Managing Bipolar Disorder 

People with bipolar disorder may encounter issues in the workplace. Symptoms may make it difficult to attend work; one study shows that people with bipolar miss nearly 19 work days per year, compared to individuals without the condition, who miss around 7 days per year. Likewise, symptoms may slow productivity and strain relationships with coworkers. People with bipolar disorder may also be more prone to face discrimination in the workplace. 

However, discrimination against bipolar disorder is illegal, and there are resources to protect you. In addition, there are management techniques for coping with stress at the workplace, such as:

  • Take scheduled breaks from work often
  • Get fresh air during lunch by taking a walk 
  • Practice deep breathing and meditation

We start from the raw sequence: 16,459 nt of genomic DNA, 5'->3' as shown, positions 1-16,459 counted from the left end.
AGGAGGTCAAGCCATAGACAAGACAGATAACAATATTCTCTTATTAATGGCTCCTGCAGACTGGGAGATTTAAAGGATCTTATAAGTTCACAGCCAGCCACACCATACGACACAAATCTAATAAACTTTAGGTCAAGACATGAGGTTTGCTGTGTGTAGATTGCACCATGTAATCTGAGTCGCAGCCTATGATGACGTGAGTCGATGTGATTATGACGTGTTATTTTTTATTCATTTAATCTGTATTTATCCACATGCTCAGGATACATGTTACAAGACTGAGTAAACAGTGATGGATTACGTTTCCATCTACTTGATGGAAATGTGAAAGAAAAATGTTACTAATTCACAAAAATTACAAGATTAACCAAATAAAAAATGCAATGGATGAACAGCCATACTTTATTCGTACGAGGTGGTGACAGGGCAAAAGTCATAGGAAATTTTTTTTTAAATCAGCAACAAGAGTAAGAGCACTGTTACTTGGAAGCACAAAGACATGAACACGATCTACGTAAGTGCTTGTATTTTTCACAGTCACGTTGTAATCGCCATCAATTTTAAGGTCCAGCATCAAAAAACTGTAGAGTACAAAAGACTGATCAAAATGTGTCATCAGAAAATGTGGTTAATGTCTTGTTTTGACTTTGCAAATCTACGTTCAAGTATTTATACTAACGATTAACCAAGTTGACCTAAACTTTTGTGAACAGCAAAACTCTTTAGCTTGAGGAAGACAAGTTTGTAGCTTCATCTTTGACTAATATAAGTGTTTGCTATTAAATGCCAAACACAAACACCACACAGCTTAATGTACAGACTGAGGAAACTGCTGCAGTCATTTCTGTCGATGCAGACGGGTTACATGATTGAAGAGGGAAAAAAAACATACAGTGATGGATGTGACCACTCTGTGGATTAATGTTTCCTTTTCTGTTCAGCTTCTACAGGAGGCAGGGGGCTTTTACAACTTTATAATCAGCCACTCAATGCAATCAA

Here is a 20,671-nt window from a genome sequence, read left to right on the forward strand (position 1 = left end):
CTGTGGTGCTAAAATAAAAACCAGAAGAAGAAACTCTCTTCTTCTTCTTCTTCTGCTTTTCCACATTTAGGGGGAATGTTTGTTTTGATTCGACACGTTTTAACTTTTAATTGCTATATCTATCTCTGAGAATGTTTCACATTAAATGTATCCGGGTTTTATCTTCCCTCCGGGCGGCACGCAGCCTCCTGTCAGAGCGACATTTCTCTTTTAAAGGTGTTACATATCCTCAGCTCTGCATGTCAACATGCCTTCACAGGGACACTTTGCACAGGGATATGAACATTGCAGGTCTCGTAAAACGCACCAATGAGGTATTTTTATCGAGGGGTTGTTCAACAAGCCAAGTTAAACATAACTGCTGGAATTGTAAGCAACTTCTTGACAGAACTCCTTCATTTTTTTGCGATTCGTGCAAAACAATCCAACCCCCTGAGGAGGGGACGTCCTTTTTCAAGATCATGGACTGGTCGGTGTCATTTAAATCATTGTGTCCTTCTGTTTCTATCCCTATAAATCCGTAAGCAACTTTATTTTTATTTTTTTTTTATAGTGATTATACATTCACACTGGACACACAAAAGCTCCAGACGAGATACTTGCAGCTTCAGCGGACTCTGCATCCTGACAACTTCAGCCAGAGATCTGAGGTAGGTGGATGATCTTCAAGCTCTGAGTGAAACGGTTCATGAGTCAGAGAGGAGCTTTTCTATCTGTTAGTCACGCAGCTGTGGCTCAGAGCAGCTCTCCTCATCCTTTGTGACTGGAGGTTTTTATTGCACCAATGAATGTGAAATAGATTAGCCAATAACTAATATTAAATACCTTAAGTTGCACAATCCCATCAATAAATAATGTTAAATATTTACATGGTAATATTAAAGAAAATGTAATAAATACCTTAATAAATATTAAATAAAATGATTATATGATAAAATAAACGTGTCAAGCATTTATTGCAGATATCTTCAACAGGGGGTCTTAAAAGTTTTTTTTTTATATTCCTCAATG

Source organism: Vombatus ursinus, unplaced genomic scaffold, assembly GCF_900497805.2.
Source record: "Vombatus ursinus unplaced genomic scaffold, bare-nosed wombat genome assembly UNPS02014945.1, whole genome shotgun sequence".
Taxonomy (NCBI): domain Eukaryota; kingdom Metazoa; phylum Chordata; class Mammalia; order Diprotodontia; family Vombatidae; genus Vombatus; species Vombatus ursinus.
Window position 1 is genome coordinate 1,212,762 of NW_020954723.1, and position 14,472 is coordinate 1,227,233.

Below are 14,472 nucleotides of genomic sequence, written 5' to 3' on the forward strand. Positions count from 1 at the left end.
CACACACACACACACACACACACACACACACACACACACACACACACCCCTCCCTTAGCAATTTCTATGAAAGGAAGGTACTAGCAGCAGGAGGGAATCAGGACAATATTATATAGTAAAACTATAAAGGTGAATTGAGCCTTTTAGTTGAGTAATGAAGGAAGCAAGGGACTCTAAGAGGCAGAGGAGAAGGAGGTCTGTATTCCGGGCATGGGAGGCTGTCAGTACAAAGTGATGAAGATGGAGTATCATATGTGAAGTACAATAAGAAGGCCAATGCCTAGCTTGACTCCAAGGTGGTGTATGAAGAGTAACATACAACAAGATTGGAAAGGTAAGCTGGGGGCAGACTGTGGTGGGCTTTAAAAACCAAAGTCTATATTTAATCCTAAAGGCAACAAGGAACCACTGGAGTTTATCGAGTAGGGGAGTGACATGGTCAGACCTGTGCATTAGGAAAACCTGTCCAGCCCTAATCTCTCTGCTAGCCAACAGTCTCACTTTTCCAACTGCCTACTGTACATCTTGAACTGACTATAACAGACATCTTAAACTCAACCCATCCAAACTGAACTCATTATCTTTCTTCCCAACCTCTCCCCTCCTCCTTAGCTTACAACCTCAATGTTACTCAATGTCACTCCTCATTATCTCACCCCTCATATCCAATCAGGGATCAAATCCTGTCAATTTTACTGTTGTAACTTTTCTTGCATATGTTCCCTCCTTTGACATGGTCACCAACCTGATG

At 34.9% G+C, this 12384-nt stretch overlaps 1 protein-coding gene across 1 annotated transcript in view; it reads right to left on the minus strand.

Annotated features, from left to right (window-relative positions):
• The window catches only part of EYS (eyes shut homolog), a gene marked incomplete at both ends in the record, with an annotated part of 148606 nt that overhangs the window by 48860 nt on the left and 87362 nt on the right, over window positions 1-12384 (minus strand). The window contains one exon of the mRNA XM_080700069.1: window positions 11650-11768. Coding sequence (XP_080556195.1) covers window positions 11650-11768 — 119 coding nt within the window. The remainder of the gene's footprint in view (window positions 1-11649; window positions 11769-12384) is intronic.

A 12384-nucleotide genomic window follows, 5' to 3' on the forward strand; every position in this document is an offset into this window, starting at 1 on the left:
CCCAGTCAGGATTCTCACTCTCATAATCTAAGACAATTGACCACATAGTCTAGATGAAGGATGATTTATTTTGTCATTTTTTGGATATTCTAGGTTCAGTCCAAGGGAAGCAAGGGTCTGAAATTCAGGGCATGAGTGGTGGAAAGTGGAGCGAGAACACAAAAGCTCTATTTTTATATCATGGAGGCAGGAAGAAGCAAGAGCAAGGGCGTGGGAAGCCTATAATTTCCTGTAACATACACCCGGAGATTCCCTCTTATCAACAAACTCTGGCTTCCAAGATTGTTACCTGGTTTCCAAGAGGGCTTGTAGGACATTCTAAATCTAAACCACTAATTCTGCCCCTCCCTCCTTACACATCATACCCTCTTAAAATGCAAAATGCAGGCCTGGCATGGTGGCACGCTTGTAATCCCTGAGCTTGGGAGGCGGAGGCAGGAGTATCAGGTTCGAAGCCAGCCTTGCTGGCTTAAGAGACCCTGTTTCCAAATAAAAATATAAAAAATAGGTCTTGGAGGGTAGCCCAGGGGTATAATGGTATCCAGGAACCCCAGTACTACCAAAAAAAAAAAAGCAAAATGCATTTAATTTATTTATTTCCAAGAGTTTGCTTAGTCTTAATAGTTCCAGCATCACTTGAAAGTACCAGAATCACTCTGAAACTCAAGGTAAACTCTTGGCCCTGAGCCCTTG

• Reach out to a support system when needed 
  • Take necessary time off of work for treatment

Best Jobs for Bipolar People 

There is no “perfect” job for someone with bipolar disorder. However, you can find the right fit by looking for a job that matches your interests, strengths and limitations. For example, a job that offers consistent hours might be better than a job with long or unpredictable shifts. Part-time work or remote work are also great choices for people with bipolar disorder because they provide flexibility. 

People with bipolar disorder tend to be creative and thrive when creatively stimulated. Therefore, it may be helpful to look for a job that offers a creative outlet. However, it is important that the job remains low stress and in a relaxed environment. Everyone is different, but these jobs can meet some of these requirements.